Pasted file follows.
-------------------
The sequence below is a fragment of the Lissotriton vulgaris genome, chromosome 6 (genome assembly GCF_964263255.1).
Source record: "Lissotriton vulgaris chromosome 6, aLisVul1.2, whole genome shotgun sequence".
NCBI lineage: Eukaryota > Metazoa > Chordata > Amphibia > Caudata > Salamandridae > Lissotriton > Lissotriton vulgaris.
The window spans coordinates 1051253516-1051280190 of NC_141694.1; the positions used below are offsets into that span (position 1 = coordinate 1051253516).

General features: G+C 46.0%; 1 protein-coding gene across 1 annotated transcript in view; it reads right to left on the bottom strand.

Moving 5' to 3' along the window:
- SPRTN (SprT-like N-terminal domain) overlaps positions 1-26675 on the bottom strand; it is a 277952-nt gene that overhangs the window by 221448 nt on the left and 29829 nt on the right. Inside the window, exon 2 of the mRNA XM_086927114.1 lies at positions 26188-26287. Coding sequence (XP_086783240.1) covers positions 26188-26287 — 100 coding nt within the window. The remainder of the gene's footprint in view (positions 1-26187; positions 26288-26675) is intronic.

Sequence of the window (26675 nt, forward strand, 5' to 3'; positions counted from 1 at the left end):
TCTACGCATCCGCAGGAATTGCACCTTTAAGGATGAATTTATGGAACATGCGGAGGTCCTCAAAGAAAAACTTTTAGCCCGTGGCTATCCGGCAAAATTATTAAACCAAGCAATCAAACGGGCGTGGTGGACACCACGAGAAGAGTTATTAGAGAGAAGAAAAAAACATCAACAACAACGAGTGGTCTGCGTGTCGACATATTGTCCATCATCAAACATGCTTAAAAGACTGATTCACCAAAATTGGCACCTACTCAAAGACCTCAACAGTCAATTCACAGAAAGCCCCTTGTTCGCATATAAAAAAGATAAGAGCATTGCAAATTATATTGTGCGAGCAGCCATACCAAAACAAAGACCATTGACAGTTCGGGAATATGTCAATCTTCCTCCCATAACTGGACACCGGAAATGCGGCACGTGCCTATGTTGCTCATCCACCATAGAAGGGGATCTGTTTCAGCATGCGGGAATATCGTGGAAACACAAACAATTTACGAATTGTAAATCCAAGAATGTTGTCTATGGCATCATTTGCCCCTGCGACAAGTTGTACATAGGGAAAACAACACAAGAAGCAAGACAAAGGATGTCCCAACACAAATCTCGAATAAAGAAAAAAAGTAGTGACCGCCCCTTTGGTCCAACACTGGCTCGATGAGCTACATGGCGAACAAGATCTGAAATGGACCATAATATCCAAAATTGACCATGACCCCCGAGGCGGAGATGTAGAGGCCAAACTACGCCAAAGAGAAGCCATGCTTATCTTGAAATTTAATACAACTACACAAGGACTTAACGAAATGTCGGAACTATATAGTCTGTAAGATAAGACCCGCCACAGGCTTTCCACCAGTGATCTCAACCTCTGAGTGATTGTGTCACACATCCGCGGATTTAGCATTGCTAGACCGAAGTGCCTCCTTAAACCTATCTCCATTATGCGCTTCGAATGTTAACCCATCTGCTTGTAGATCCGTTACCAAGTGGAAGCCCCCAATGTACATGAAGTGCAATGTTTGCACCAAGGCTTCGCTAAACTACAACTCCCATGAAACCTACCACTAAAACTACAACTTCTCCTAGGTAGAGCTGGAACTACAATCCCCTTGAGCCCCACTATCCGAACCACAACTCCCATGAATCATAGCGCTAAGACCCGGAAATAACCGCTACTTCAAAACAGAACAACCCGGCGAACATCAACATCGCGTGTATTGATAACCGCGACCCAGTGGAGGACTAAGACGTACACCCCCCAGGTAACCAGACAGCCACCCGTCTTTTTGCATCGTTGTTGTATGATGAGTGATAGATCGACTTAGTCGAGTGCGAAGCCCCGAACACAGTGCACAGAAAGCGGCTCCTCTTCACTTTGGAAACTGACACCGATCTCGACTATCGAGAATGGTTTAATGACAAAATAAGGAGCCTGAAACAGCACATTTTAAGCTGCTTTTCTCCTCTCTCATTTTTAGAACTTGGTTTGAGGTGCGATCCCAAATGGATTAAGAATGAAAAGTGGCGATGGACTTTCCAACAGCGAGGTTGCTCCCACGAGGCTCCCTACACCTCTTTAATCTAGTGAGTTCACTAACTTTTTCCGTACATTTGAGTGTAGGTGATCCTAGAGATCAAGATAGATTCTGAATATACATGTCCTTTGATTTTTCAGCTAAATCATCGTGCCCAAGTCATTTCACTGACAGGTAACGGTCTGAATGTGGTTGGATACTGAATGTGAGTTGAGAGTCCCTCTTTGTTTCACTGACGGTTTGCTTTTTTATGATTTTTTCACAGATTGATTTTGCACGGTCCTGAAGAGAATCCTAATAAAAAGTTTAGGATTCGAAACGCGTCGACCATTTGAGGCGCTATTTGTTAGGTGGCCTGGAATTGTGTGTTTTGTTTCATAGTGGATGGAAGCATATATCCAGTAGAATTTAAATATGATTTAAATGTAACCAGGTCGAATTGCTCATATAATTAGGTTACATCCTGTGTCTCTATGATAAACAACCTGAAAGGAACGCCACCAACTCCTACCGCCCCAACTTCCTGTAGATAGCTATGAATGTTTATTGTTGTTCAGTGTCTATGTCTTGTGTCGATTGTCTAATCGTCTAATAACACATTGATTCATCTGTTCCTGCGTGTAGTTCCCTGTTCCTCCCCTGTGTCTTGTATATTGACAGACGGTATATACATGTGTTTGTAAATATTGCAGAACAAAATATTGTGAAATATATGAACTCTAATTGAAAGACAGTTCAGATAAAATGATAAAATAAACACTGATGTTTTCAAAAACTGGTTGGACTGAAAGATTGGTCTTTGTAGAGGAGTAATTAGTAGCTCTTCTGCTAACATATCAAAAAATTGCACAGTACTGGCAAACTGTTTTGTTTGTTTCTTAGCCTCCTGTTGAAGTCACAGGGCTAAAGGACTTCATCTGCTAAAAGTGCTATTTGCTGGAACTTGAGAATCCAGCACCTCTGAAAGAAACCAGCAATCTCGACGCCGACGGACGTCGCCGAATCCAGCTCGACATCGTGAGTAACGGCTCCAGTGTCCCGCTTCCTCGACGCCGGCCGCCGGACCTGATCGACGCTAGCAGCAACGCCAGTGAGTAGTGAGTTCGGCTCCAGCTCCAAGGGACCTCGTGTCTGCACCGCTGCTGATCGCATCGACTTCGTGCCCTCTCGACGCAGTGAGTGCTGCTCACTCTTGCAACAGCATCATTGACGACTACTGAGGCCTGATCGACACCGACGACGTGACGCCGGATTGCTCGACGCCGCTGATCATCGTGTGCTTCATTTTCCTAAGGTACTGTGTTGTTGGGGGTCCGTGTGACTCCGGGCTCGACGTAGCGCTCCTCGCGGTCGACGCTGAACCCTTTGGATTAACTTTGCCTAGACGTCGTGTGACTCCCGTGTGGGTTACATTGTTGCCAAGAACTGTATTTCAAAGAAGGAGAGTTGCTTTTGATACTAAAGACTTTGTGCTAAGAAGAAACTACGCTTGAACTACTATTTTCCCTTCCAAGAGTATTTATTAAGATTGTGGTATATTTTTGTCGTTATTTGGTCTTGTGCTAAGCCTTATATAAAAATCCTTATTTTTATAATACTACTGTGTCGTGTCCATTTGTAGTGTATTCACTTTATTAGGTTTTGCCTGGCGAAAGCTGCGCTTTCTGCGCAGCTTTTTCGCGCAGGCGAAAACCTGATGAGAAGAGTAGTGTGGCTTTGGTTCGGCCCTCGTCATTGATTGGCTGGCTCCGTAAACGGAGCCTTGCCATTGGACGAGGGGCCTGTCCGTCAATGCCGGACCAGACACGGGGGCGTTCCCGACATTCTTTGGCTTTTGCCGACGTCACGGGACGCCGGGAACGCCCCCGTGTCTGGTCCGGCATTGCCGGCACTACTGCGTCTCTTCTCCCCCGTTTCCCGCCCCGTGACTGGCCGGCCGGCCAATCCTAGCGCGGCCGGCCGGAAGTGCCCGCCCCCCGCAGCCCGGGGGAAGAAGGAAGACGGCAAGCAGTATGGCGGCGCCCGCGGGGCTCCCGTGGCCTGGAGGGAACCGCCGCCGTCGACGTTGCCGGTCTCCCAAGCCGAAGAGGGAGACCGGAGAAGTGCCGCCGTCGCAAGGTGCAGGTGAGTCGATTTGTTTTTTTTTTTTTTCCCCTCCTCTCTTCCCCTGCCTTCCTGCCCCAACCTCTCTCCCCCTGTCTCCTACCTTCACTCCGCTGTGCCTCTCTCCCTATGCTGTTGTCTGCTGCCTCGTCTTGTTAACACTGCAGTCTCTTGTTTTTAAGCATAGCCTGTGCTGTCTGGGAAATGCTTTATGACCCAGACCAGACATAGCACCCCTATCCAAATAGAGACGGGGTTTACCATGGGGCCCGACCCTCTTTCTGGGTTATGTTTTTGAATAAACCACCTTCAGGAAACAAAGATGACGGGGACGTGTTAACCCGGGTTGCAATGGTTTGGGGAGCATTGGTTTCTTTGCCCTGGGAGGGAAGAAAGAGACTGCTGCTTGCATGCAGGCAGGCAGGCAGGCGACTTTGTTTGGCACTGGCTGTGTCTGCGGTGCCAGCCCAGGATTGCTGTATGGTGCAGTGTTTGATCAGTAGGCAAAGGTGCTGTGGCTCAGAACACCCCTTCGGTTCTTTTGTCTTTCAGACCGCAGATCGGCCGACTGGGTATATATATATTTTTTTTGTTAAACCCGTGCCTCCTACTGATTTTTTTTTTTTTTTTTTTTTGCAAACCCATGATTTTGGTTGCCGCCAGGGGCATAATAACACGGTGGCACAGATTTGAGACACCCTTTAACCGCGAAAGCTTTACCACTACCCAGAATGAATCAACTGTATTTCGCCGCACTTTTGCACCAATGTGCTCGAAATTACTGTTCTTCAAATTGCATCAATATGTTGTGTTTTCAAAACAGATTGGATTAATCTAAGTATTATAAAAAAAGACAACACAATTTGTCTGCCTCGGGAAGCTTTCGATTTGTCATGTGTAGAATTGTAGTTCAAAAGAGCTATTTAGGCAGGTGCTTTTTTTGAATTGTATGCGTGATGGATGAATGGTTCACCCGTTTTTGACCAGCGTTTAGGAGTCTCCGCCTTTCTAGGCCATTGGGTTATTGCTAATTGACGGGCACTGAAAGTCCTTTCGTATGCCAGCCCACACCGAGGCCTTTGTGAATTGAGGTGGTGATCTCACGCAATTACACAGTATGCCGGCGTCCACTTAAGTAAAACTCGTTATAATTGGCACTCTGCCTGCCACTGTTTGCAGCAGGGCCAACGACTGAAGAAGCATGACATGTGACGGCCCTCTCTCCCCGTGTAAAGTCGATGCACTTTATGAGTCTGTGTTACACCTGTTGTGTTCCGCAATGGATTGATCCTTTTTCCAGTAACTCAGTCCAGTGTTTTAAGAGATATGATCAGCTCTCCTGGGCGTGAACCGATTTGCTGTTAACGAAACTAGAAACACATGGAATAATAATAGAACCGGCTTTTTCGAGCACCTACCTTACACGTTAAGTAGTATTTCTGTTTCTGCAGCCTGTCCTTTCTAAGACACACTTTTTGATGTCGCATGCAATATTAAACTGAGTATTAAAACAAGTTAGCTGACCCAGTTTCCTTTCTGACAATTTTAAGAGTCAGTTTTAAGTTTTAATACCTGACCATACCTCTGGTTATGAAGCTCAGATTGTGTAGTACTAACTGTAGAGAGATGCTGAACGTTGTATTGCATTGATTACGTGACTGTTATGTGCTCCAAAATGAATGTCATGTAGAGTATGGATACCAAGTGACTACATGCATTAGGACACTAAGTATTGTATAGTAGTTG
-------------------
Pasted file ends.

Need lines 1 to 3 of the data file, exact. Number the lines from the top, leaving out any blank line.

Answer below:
The sequence below is a fragment of the Lissotriton vulgaris genome, chromosome 6 (genome assembly GCF_964263255.1).
Source record: "Lissotriton vulgaris chromosome 6, aLisVul1.2, whole genome shotgun sequence".
NCBI lineage: Eukaryota > Metazoa > Chordata > Amphibia > Caudata > Salamandridae > Lissotriton > Lissotriton vulgaris.